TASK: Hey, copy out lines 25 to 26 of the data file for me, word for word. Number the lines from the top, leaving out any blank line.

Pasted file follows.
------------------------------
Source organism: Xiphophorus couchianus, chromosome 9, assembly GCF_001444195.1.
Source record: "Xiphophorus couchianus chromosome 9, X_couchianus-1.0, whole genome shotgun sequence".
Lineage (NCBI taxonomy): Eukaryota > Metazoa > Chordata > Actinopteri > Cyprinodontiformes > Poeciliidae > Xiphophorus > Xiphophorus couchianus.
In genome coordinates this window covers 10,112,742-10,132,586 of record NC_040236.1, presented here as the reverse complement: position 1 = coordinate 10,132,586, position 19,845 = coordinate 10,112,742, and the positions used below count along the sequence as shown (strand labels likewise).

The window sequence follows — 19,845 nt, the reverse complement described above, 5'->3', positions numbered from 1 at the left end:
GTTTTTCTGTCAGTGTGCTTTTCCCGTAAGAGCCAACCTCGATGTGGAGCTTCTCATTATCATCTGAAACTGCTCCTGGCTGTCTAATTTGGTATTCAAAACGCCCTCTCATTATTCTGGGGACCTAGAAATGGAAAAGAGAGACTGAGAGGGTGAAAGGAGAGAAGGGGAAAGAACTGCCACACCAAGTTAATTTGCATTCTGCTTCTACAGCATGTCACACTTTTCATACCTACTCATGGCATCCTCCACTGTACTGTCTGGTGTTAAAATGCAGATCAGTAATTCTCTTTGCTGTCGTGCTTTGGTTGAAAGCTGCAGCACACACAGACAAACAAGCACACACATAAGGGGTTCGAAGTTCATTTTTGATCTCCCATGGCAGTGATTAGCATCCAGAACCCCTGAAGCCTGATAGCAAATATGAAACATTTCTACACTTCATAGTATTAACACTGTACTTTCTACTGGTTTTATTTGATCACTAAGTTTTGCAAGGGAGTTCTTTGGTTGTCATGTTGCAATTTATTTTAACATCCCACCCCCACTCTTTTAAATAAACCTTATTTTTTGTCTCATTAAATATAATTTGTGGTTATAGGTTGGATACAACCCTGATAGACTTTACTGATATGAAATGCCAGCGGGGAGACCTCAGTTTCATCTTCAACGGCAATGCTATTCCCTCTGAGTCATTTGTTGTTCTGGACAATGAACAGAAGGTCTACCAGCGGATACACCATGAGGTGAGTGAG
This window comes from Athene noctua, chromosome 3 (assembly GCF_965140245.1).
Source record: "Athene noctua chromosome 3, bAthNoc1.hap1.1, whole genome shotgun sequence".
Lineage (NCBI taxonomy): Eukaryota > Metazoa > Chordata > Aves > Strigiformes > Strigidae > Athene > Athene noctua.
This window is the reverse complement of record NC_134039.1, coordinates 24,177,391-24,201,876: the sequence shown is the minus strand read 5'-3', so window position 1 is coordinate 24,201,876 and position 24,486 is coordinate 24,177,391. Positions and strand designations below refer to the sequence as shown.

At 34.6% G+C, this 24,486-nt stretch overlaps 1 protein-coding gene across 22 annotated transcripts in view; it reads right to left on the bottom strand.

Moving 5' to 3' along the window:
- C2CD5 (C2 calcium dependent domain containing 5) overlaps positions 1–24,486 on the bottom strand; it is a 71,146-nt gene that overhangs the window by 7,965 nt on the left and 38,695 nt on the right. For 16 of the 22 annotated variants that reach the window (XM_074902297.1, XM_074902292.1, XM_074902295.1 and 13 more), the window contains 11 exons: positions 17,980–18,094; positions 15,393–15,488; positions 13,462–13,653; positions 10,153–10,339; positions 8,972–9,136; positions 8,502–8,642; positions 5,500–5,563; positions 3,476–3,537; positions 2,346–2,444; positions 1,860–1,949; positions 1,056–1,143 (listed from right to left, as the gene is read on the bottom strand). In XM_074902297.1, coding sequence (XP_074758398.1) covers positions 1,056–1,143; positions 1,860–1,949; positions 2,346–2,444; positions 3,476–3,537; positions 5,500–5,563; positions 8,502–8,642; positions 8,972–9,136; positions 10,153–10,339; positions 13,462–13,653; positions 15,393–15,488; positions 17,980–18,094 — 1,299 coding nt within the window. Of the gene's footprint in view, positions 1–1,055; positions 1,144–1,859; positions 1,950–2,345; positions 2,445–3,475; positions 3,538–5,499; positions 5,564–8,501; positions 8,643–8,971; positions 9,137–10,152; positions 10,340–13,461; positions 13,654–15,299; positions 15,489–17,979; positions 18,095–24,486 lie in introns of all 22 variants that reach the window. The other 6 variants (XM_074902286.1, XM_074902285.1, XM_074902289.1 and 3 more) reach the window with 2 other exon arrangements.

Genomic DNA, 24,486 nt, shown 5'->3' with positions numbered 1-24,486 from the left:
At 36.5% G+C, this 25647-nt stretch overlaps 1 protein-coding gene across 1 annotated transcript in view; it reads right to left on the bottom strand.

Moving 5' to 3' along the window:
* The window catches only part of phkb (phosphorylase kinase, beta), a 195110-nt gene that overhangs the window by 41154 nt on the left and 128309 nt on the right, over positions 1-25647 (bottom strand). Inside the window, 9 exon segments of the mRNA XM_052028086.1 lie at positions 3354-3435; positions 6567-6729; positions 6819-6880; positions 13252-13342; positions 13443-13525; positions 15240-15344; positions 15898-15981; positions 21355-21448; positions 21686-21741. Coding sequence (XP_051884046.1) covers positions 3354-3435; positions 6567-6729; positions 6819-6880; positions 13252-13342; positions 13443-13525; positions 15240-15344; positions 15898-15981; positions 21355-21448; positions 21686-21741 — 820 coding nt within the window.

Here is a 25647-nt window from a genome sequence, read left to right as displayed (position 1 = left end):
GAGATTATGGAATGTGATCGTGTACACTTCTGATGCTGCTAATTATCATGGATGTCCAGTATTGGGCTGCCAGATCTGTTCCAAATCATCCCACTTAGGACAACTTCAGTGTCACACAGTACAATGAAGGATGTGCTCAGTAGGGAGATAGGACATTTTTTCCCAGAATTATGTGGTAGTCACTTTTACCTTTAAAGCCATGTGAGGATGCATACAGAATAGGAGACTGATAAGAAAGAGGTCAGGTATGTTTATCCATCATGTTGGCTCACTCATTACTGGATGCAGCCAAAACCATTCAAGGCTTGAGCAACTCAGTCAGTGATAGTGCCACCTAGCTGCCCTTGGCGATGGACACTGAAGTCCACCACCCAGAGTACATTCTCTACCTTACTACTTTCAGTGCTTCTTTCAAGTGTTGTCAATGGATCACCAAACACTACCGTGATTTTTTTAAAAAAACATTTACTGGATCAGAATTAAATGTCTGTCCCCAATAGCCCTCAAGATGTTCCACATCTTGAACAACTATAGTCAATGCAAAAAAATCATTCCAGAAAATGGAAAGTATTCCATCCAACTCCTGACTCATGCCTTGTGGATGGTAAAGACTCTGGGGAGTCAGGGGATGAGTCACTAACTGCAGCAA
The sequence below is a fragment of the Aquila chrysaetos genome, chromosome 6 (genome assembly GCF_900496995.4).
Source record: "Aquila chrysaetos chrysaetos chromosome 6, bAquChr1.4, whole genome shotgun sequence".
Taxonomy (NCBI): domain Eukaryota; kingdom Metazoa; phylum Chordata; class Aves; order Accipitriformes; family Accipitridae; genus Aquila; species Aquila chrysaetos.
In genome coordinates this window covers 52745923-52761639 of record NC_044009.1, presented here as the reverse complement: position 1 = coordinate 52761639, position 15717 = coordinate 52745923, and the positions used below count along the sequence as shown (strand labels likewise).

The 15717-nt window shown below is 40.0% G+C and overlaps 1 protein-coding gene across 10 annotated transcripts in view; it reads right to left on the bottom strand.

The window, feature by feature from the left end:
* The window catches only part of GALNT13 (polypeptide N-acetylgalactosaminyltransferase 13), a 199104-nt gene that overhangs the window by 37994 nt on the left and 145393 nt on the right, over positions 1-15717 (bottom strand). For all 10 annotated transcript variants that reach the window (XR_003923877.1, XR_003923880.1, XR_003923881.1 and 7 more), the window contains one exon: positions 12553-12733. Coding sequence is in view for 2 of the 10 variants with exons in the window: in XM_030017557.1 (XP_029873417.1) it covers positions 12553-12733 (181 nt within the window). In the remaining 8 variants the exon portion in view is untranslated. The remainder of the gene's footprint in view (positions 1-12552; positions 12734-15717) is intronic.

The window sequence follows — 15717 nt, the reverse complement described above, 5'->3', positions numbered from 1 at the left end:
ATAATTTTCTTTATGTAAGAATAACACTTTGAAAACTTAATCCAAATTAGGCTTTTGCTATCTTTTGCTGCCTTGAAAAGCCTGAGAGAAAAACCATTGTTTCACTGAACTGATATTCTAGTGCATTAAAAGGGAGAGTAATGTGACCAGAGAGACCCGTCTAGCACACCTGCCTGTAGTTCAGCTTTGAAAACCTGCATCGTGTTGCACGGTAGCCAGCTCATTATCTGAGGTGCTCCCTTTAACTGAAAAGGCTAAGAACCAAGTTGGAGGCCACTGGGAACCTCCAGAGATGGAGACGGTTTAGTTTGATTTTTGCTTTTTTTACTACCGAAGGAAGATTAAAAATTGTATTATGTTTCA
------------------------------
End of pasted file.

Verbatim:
The window, feature by feature from the left end:
* The window catches only part of GALNT13 (polypeptide N-acetylgalactosaminyltransferase 13), a 199104-nt gene that overhangs the window by 37994 nt on the left and 145393 nt on the right, over positions 1-15717 (bottom strand). For all 10 annotated transcript variants that reach the window (XR_003923877.1, XR_003923880.1, XR_003923881.1 and 7 more), the window contains one exon: positions 12553-12733. Coding sequence is in view for 2 of the 10 variants with exons in the window: in XM_030017557.1 (XP_029873417.1) it covers positions 12553-12733 (181 nt within the window). In the remaining 8 variants the exon portion in view is untranslated. The remainder of the gene's footprint in view (positions 1-12552; positions 12734-15717) is intronic.